The Expositor's Wiki (hereafter TEW) aims to serve the church by providing accurate and clear information around the disciplines that are a part of the process of exposition. This includes: Bible backgrounds, hermeneutics, biblical languages, exegesis of texts, biblical theology, systematic theology, and practical theology. Within this, the site will attempt to provide a streamline synthesis of a wide scope of information about any given topic in addition to helpful resources. In this way, TEW cannot replace pastors, teachers, or even commentaries/books/articles. Rather, TEW can serve as a good introduction for being a discerning reader/listener. It hopefully will provide the first step into the breadth of biblical exposition.

Because of its explicit purpose to serve the church, TEW is unapologetically confessional. It does not act as a pure academic forum (neutral position) but operates from an expansive Doctrinal Statement. See below for how this will impact the wiki.

Content Guidelines

Those who write or read this website must remember this "introductory" nature of the wiki. The idea is not to supplant personal study or academic/pastoral teaching. It is to usher people toward those areas. Accordingly the content should accomplish three major tasks:

1. Any article should provide its readers with an excellent and thorough summary of the issues.

Example questions to satisfy: Does the article provide the major events/people/places/ideas relative to the subject? Does it provide the major views listing their respective pros/cons? Does it provide a good walkthrough of the content of a book and show its flow?

2. Any article should also leave its readers with greater interest in the subject.

Example questions to satisfy: Does the article show initial implications of the subject matter that may incite the reader to desire to know more? Does it connect to other articles in an effective way to lead a reader on a quest for related knowledge? Does it point to God in such a manner so as to cause people to desire to ponder the subject more.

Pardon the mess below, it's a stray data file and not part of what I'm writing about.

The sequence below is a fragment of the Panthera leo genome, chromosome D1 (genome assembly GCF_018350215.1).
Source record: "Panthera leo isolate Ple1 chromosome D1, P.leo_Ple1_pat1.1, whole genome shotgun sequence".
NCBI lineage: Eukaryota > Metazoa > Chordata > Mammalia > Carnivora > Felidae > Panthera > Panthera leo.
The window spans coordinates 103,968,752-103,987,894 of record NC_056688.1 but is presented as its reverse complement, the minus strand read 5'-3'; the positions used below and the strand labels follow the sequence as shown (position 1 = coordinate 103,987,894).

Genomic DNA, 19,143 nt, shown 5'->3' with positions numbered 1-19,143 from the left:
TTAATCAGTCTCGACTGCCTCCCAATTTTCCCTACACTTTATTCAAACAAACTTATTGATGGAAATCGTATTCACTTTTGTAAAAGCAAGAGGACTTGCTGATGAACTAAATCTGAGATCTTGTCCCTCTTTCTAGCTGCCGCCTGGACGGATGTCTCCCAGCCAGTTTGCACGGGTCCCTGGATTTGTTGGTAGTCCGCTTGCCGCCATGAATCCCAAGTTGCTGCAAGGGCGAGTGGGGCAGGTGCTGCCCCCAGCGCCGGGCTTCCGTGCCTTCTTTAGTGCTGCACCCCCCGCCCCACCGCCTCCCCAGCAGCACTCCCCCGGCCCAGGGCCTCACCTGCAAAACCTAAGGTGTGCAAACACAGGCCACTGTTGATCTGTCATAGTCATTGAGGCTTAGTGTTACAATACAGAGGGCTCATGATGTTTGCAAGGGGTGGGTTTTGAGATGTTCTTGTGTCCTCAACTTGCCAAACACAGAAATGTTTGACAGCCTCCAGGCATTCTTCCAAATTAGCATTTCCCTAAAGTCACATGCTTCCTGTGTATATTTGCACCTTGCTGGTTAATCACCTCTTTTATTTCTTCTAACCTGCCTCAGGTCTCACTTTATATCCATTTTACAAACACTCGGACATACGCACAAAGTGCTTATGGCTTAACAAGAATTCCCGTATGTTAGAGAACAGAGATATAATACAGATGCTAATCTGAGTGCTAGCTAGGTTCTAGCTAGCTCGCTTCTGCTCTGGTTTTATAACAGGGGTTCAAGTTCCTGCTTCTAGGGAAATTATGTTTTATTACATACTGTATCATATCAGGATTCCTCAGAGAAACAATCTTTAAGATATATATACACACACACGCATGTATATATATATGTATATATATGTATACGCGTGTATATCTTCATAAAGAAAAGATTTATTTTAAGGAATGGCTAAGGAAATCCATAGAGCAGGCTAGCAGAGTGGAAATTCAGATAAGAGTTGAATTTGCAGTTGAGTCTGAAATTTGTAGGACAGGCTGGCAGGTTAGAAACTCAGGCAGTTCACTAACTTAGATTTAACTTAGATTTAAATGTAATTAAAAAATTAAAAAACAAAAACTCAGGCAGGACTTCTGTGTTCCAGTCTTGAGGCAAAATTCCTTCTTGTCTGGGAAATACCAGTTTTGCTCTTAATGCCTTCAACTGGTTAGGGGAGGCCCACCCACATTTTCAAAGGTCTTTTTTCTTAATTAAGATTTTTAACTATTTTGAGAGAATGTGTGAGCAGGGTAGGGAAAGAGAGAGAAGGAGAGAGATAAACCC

3. Any article should also direct its readers to helpful resources that will provide more information.

Example questions to satisfy: Does the article contain frequent endnotes to numerous sources? Do other resources (commentaries/articles/monographs) cite those same resources as helpful? Are the resources cited original sources?

Writing Style Guidelines

Proper grammar and spelling is demanded. Those who have writing privileges can report typographical errors by leaving a comment as a thread for an article below that entry.

In addition:
  1. Third personal pronouns alone are accepted. No article (unless quoting from a different source) can use first or second person pronouns.
  2. The style is not preaching or teaching as much as a report. Read other wiki articles to see this diction exhibited.
  3. Beware of an abundant use of adverbs or adjectives. Using them less frequently makes their appearance effective and removes clutter from an article. Remember, the expositor has the job to paint word pictures; this site aims to provide him the information to begin to do so.
  4. Beware of an excessive use of the passive. Not only does the passive increase the number of words, it also detracts from a vivid writing style. Passives can be used effectively; however, use it in such a manner.